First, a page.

The intestinal microbiota comprises bacteria, fungi, archaea, protists, helminths and viroses that symbiotically inhabit the digestive system. To date, research has provided limited data on the possible association between an active lifestyle and a healthy composition of human microbiota. This review was aimed to summarize the results of human studies comparing the microbiome of healthy individuals with different physical activity amounts.
We searched Medline/Ovid, NIH/PubMed, and Academic Search Complete between August–October 2020. Inclusion criteria comprised: (a) cross-sectional studies focused on comparing gut microbiome among subjects with different physical activity levels; (b) studies describing human gut microbiome responses to any type of exercise stimulus; (c) studies containing healthy adult women and men. We excluded studies containing diet modifications, probiotic or prebiotic consumption, as well as studies focused on diabetes, hypertension, cancer, hormonal dysfunction. Methodological quality and risk of bias for each study were assessed using the Risk Of Bias In Non-randomized Studies—of Interventions tool.
The results from cross-sectional and longitudinal studies are shown independently.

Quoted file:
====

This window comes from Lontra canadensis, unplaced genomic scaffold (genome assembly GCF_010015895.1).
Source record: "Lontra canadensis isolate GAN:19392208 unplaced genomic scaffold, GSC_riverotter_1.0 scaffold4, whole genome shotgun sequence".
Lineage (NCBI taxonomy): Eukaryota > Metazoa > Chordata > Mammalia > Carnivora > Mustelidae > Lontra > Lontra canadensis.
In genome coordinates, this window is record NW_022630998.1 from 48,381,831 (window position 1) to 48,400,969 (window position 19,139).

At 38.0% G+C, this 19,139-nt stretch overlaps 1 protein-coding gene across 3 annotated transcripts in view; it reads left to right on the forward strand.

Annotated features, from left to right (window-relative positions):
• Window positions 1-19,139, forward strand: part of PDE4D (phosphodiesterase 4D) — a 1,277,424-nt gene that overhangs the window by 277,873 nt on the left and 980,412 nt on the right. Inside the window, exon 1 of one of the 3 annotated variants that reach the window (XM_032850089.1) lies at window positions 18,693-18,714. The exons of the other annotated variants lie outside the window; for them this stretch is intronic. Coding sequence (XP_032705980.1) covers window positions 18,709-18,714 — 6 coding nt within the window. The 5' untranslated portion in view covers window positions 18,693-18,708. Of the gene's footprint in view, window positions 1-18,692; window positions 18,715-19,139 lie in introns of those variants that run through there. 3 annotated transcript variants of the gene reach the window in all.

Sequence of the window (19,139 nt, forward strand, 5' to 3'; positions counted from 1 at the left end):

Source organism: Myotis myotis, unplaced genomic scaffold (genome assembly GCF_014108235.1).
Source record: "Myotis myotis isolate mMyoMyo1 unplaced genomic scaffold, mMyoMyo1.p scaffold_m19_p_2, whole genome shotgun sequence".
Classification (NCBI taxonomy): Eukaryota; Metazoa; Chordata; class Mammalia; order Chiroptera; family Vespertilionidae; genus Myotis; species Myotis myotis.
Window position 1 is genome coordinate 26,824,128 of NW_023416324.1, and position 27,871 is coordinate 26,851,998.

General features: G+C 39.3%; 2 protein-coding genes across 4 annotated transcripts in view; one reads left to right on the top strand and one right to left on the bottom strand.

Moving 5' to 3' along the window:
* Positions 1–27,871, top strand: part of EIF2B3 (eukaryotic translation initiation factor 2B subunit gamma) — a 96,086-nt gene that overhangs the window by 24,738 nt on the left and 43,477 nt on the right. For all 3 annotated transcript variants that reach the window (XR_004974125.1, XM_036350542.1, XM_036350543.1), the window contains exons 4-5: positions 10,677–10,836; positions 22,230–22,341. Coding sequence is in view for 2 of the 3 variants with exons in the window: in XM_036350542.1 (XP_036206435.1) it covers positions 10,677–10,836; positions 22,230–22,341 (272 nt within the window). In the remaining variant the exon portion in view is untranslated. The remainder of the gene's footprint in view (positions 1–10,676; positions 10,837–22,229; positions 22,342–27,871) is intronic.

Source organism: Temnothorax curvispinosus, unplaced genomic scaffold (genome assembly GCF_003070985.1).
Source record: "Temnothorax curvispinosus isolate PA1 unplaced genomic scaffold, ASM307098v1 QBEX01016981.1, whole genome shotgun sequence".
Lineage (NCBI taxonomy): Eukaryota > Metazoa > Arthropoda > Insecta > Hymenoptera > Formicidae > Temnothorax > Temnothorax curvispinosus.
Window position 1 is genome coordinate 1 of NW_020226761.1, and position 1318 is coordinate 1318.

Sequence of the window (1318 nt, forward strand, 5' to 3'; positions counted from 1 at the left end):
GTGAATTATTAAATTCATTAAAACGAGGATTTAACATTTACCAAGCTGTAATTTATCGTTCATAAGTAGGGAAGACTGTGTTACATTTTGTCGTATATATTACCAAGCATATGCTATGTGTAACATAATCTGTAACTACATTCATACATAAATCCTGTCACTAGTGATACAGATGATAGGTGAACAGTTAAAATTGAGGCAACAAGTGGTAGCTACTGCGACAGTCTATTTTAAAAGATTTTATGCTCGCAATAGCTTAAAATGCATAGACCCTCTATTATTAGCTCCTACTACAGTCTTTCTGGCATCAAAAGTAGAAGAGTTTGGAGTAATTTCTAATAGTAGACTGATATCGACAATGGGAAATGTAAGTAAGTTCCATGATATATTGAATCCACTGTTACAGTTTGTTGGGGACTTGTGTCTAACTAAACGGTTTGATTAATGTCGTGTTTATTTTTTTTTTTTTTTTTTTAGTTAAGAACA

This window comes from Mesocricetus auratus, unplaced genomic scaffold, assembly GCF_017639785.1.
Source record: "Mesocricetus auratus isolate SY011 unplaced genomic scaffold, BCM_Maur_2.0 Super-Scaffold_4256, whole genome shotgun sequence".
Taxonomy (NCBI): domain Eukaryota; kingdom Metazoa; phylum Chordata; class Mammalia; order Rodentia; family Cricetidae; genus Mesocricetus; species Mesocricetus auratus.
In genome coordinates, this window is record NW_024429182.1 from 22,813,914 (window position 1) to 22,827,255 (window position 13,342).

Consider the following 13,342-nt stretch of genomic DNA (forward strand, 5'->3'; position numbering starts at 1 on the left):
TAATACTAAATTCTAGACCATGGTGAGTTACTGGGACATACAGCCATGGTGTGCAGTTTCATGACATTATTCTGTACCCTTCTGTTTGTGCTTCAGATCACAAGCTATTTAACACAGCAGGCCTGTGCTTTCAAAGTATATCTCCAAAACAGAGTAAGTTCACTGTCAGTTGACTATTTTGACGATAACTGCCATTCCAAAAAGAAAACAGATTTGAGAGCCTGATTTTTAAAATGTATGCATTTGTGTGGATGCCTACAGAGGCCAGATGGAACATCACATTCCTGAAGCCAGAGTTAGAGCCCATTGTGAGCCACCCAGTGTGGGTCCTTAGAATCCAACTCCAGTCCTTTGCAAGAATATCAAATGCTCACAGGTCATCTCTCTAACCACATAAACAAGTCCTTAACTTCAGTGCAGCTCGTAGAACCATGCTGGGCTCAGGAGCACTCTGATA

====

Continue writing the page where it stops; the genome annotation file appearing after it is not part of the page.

A total of 17 articles were eligible for inclusion: ten cross-sectional and seven longitudinal studies. Main outcomes vary significantly according to physical activity amounts in longitudinal studies. We identified discrete changes in diversity indexes and relative abundance of certain bacteria in active people.
As literature in this field is rapidly growing, it is important that studies incorporate diverse methods to evaluate other aspects related to active lifestyles such as sleep and dietary patterns. Exploration of other groups such as viruses, archaea and parasites may lead to a better understanding of gut microbiota adaptation to physical activity and sports and its potentially beneficial effects on host metabolism and endurance.
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